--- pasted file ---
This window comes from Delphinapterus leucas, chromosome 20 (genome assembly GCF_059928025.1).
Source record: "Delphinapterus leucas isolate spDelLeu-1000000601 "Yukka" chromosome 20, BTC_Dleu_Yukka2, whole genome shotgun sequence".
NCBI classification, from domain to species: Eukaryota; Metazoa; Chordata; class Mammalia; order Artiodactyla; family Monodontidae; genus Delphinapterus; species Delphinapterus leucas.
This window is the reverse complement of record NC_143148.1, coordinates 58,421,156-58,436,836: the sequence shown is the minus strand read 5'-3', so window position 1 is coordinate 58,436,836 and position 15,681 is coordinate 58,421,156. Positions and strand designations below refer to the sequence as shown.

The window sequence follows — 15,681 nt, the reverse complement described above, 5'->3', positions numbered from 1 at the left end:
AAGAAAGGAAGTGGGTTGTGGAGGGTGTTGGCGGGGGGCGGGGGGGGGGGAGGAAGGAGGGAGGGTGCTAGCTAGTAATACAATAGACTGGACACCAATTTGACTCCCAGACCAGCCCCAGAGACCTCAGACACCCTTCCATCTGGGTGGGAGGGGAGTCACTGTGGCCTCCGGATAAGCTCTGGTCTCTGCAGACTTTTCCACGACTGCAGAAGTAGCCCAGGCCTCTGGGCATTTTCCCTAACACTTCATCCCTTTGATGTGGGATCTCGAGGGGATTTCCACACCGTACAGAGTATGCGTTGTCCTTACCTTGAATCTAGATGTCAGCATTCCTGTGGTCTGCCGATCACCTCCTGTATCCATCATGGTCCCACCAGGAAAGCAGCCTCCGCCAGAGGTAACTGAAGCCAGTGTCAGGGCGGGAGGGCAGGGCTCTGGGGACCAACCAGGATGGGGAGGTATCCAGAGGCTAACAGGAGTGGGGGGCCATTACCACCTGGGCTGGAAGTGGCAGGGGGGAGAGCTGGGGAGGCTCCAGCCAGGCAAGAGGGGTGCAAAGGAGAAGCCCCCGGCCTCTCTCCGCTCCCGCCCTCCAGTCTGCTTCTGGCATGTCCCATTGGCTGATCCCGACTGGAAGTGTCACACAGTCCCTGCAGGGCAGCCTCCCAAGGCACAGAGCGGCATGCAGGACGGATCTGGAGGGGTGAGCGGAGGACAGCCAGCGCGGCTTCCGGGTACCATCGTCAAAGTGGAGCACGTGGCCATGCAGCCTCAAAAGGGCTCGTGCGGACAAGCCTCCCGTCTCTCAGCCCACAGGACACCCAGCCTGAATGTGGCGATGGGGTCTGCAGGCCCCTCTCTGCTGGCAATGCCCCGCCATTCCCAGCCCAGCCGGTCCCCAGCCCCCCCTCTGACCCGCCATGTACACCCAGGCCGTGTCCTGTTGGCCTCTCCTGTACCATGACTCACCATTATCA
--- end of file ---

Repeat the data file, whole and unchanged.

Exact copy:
This window comes from Delphinapterus leucas, chromosome 20 (genome assembly GCF_059928025.1).
Source record: "Delphinapterus leucas isolate spDelLeu-1000000601 "Yukka" chromosome 20, BTC_Dleu_Yukka2, whole genome shotgun sequence".
NCBI classification, from domain to species: Eukaryota; Metazoa; Chordata; class Mammalia; order Artiodactyla; family Monodontidae; genus Delphinapterus; species Delphinapterus leucas.
This window is the reverse complement of record NC_143148.1, coordinates 58,421,156-58,436,836: the sequence shown is the minus strand read 5'-3', so window position 1 is coordinate 58,436,836 and position 15,681 is coordinate 58,421,156. Positions and strand designations below refer to the sequence as shown.

The window sequence follows — 15,681 nt, the reverse complement described above, 5'->3', positions numbered from 1 at the left end:
AAGAAAGGAAGTGGGTTGTGGAGGGTGTTGGCGGGGGGCGGGGGGGGGGGAGGAAGGAGGGAGGGTGCTAGCTAGTAATACAATAGACTGGACACCAATTTGACTCCCAGACCAGCCCCAGAGACCTCAGACACCCTTCCATCTGGGTGGGAGGGGAGTCACTGTGGCCTCCGGATAAGCTCTGGTCTCTGCAGACTTTTCCACGACTGCAGAAGTAGCCCAGGCCTCTGGGCATTTTCCCTAACACTTCATCCCTTTGATGTGGGATCTCGAGGGGATTTCCACACCGTACAGAGTATGCGTTGTCCTTACCTTGAATCTAGATGTCAGCATTCCTGTGGTCTGCCGATCACCTCCTGTATCCATCATGGTCCCACCAGGAAAGCAGCCTCCGCCAGAGGTAACTGAAGCCAGTGTCAGGGCGGGAGGGCAGGGCTCTGGGGACCAACCAGGATGGGGAGGTATCCAGAGGCTAACAGGAGTGGGGGGCCATTACCACCTGGGCTGGAAGTGGCAGGGGGGAGAGCTGGGGAGGCTCCAGCCAGGCAAGAGGGGTGCAAAGGAGAAGCCCCCGGCCTCTCTCCGCTCCCGCCCTCCAGTCTGCTTCTGGCATGTCCCATTGGCTGATCCCGACTGGAAGTGTCACACAGTCCCTGCAGGGCAGCCTCCCAAGGCACAGAGCGGCATGCAGGACGGATCTGGAGGGGTGAGCGGAGGACAGCCAGCGCGGCTTCCGGGTACCATCGTCAAAGTGGAGCACGTGGCCATGCAGCCTCAAAAGGGCTCGTGCGGACAAGCCTCCCGTCTCTCAGCCCACAGGACACCCAGCCTGAATGTGGCGATGGGGTCTGCAGGCCCCTCTCTGCTGGCAATGCCCCGCCATTCCCAGCCCAGCCGGTCCCCAGCCCCCCCTCTGACCCGCCATGTACACCCAGGCCGTGTCCTGTTGGCCTCTCCTGTACCATGACTCACCATTATCA